Celebrity Israeli chef Haim Cohen launched the nonprofit Nevet's first US fundraising campaign today urging American Jews and Israeli Americans to help feed hungry school children in Israel. The campaign rolled out on social media.
Nevet, founded by the non-profit Leket Israel in 2006, provides nutritious daily school breakfasts to disadvantaged students at 120 schools across Israel.
"School sandwiches for kids aren't just two slices of bread with a spread in between—they're much, much, much more," said Cohen, the Israeli TV cooking star and restaurateur who conceived the hybrid Middle Eastern and Mediterranean menu for New York's Taboon restaurant. "Breakfasts give school children the power to learn better and be proud."
A 2013 review in "Frontiers in Human Neuroscience" found that eating breakfast positively affects learning in children in terms of behavior and school performance, and the effects of a nutritious breakfast are particularly pronounced in undernourished children. Over the past decade, students benefiting from school breakfast programs have seen a 17.5-percent rise in their overall math grades, according to Deloitte research. More than nine out of 10 principals at schools working with Nevet reported that their students are better behaved after eating their 10 a.m. meal, and that their absence rate dropped 6 percent.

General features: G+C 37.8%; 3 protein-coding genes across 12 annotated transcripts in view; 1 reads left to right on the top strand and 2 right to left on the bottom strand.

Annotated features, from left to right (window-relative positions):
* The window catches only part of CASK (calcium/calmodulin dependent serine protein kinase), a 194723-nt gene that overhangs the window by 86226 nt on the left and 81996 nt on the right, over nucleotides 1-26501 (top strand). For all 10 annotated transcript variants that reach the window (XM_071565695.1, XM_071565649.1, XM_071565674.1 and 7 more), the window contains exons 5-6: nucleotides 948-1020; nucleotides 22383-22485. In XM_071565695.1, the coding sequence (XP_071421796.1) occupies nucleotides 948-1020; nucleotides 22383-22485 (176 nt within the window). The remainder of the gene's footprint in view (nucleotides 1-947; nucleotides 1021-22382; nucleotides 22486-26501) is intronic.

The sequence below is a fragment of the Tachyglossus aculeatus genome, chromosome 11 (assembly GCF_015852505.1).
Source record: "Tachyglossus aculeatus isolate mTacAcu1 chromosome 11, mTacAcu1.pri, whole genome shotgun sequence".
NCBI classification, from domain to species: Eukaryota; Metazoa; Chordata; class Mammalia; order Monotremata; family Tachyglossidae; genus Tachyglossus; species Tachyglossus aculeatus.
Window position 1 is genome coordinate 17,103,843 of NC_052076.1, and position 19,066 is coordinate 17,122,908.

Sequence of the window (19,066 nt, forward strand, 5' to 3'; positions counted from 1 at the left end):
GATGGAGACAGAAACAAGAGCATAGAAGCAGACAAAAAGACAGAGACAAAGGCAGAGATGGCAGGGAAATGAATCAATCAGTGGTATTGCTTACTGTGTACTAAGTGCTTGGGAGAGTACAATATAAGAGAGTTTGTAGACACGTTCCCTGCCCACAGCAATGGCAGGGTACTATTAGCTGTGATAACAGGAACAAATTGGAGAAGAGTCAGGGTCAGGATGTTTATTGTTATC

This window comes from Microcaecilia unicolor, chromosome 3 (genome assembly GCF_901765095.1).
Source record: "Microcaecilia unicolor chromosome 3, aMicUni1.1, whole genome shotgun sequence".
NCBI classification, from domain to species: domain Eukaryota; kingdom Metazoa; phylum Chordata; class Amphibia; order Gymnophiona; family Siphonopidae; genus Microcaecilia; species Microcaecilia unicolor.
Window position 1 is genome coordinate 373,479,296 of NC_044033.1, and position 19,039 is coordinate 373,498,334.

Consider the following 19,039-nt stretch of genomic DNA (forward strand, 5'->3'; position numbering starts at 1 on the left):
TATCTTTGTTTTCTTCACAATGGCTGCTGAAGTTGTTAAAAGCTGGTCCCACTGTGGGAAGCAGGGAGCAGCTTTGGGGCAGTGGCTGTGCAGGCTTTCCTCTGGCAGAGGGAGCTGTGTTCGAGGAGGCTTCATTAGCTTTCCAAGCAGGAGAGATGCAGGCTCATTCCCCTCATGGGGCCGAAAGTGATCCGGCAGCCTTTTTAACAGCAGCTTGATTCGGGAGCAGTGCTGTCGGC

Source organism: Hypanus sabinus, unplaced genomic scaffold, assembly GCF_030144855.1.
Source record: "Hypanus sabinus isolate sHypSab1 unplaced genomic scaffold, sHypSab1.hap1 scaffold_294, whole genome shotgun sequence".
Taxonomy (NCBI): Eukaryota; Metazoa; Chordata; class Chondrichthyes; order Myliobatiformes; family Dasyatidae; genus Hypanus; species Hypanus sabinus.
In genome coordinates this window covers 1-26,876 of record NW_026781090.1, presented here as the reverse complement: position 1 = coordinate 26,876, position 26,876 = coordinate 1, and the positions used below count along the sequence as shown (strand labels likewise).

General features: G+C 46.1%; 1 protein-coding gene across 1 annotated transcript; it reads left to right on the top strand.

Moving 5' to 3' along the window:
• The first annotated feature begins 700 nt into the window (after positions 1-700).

"Most Israeli children go to school without eating breakfast at home—instead they are given sandwiches and snacks to eat during a mid-morning break," said Rotem Yosef, Nevet's vice president of strategic development. "Unfortunately, many students from disadvantaged or dysfunctional backgrounds come to school hungry and empty handed—and that's where Nevet steps in."
According to the Israeli government's National Insurance Institute, there are 776,500 children living below the poverty line in Israel. Nevet distributes some 1.3 million breakfasts every year to 8,000 students daily, but there are still some 13,000 students on the organization's waiting list and many more who would benefit from a healthy, daily breakfast.
"This hidden problem is about more than just nutrition or hunger. It's also about establishing a healthy routine and creating a consistent nutritional anchor for the children every day. By feeding these kids breakfast, we feed their minds, giving them the opportunity to succeed and, hopefully, break the cycle of poverty," said Yosef.